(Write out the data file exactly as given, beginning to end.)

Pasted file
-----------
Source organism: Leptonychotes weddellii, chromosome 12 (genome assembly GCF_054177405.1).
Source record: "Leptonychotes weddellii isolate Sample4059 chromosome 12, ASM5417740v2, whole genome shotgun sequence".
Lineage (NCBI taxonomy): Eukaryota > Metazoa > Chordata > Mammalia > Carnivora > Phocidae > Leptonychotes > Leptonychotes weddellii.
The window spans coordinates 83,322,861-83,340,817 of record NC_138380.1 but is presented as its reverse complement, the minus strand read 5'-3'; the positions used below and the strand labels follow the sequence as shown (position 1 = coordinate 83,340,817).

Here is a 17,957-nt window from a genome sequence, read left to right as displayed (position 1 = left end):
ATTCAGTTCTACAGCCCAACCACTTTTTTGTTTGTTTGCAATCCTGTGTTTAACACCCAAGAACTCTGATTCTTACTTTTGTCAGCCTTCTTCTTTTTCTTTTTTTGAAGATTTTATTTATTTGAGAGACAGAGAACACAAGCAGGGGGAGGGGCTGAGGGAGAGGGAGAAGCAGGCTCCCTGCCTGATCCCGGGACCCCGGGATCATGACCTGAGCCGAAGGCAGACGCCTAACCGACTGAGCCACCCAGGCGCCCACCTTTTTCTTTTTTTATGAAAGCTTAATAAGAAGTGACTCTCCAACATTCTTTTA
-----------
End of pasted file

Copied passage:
Source organism: Leptonychotes weddellii, chromosome 12 (genome assembly GCF_054177405.1).
Source record: "Leptonychotes weddellii isolate Sample4059 chromosome 12, ASM5417740v2, whole genome shotgun sequence".
Lineage (NCBI taxonomy): Eukaryota > Metazoa > Chordata > Mammalia > Carnivora > Phocidae > Leptonychotes > Leptonychotes weddellii.
The window spans coordinates 83,322,861-83,340,817 of record NC_138380.1 but is presented as its reverse complement, the minus strand read 5'-3'; the positions used below and the strand labels follow the sequence as shown (position 1 = coordinate 83,340,817).

Here is a 17,957-nt window from a genome sequence, read left to right as displayed (position 1 = left end):
ATTCAGTTCTACAGCCCAACCACTTTTTTGTTTGTTTGCAATCCTGTGTTTAACACCCAAGAACTCTGATTCTTACTTTTGTCAGCCTTCTTCTTTTTCTTTTTTTGAAGATTTTATTTATTTGAGAGACAGAGAACACAAGCAGGGGGAGGGGCTGAGGGAGAGGGAGAAGCAGGCTCCCTGCCTGATCCCGGGACCCCGGGATCATGACCTGAGCCGAAGGCAGACGCCTAACCGACTGAGCCACCCAGGCGCCCACCTTTTTCTTTTTTTATGAAAGCTTAATAAGAAGTGACTCTCCAACATTCTTTTA